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The King of the Sea: Making Fiji a Shark Sanctuary (English)
 

The King of the Sea: Making Fiji a Shark Sanctuary (English)

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The King of the Sea: Making Fiji a Shark Sanctuary

The King of the Sea: Making Fiji a Shark Sanctuary
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  • We the people of Fiji have lived in harmony with our environment for centuries. We have had a natural respect for our surroundings and in many parts of Fiji have ancestral gods that link us spiritually to the shark. Today we find ourselves existing in a world that views natural resources very differently to our forefathers. Anything that can be extracted, used and sold usually is, and only after there is nothing left, do we see with hindsight and the knowledge of the consequences we are left with, that perhaps that was a bad idea.With this in mind, we would like a few moments of your time to share some information about sharks. While some of you may not like sharks, some may even fear them – it is important to understand the role that they play in our oceans, on our reefs and to our economy.
  • Imagine a reef that has had no human disturbance whatsoever. There would be a perfect balance of all the varieties of reef animals. Sharks would be in relatively small numbers, but performing a crucial role at the very top of the food chain. The diagram here illustrates proportionally the types of fish that would be found on a pristine reef.When you take sharks out of the environment, it can have a knock on effect throughout the ecosystem. The absence of shark in the marine environment will allow lower predators such as groupers to increase in numbers leading to a reduction in the number of algal (seaweed) feeders such as parrotfish (because they are eaten by groupers) thus making the reef more vulnerable to disturbances that kills corals such as disease and pollution and shifts to algal dominated reefs. This is bad because when the algae is not controlled by the herbivorous fish, it covers the corals that make up the reef.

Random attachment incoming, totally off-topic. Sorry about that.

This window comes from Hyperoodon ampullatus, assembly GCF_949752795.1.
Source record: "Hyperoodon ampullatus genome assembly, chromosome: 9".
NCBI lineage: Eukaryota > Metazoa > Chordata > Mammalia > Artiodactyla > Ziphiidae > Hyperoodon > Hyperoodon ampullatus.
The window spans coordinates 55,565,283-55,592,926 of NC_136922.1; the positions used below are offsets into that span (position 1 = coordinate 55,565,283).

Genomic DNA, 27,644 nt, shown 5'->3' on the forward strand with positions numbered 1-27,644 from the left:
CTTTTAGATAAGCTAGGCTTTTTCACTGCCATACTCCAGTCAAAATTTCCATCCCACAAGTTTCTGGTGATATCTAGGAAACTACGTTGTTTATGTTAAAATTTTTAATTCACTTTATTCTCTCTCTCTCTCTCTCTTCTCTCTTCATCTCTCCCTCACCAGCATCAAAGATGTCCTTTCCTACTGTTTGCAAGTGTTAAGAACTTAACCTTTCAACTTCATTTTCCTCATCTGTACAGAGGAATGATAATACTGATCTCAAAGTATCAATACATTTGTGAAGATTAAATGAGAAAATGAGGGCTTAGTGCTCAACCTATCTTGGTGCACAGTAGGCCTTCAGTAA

• Sharks are different to many species of fish in our waters. They don’t come together and release millions of eggs like groupers. Sharks are more like dolphins, or whales in this way. They wait until they reach maturity from age 7 to sometimes 12 then they mate, get pregnant and give birth to live young or a few eggs. Some species here in Fiji have very specific routines for giving birth. Bull sharks and hammerheads both use the fresh water rivers to give birth to their young. Some use the mangroves for protection.Some evidence also suggests that reef associated sharks may return to the place they were born to give birth to their young, similar to turtles returning to the beach they hatched on to lay their eggs.
  • So, sharks are very important to us here in Fiji. They are culturally significant, worshiped as an ancestral god by some, they help maintain and healthy balance on our reefs and in our oceans, and they also bring significant financial benefits to our tourism industry. While not all of us necessarily like sharks, some may even fear them, we need to appreciate their role in our ocean environment and recognize the need to protect them from unsustainable fishing pressure before its too late.
  • Now that fishing technologies and ranges span every corner of the worlds oceans – there is nowhere to hide. Sharks were initially an unfortunate by-catch.As a result, reported declinesXXXXIn all species?? XXX have been as much as 70-80 percent globally.However, in more recent years, and more worryingly, the outlook for sharks does not look good….. This is because….next slide
  • Sharks are now not only an unfortunate by-catch, they are a targeted species. Targeted not for their meat, but specifically for their fins. To maximize space and profit, fishermen cut off the fins and throw the bodies overboard. As the demand for shark fin increases more and more sharks are being finned and left to suffocate like this on the seabed.
  • The two pectoral (arm) fins, tail and dorsal fins are taken which on average will weigh 5kg total. 9000 fins in this ONE warehouse, this ONE week would represent 2250 sharks. 11250kgs of fin with a value of approximately $1,125,000.00 FJD – $2,250,000.00 FJD.
  • Well, the answer is yes. And in large quantities. The following images were taken by Dr Demian Chapman who accompanied the Department of Fisheries enforcement officers on a trip to assess the situation here in Fiji.
  • Fins are purchased by traders from all over Fiji. They are bagged and some are shipped in containers, while others are sent to Nadi each week and loaded in 50KG pallets on the direct flight to Hong Kong from the 6 KNOWN warehouses in Suva. Traders today are only required to apply for an export permit. There is currently no quota for volume of shark fin that can be legally exported.
  • Fins are dried in racks like this next to a fire or hung out to dry in the sunshine.
  • Fins are purchased by traders from all over Fiji. They are bagged and some are shipped in containers, while others are sent to Nadi each week and loaded in 50KG pallets on the direct flight to Hong Kong from the 6 KNOWN warehouses in Suva. Traders today are only required to apply for an export permit. There is currently no quota for volume of shark fin that can be legally exported.

The King of the Sea: Making Fiji a Shark Sanctuary (English) The King of the Sea: Making Fiji a Shark Sanctuary (English) Presentation Transcript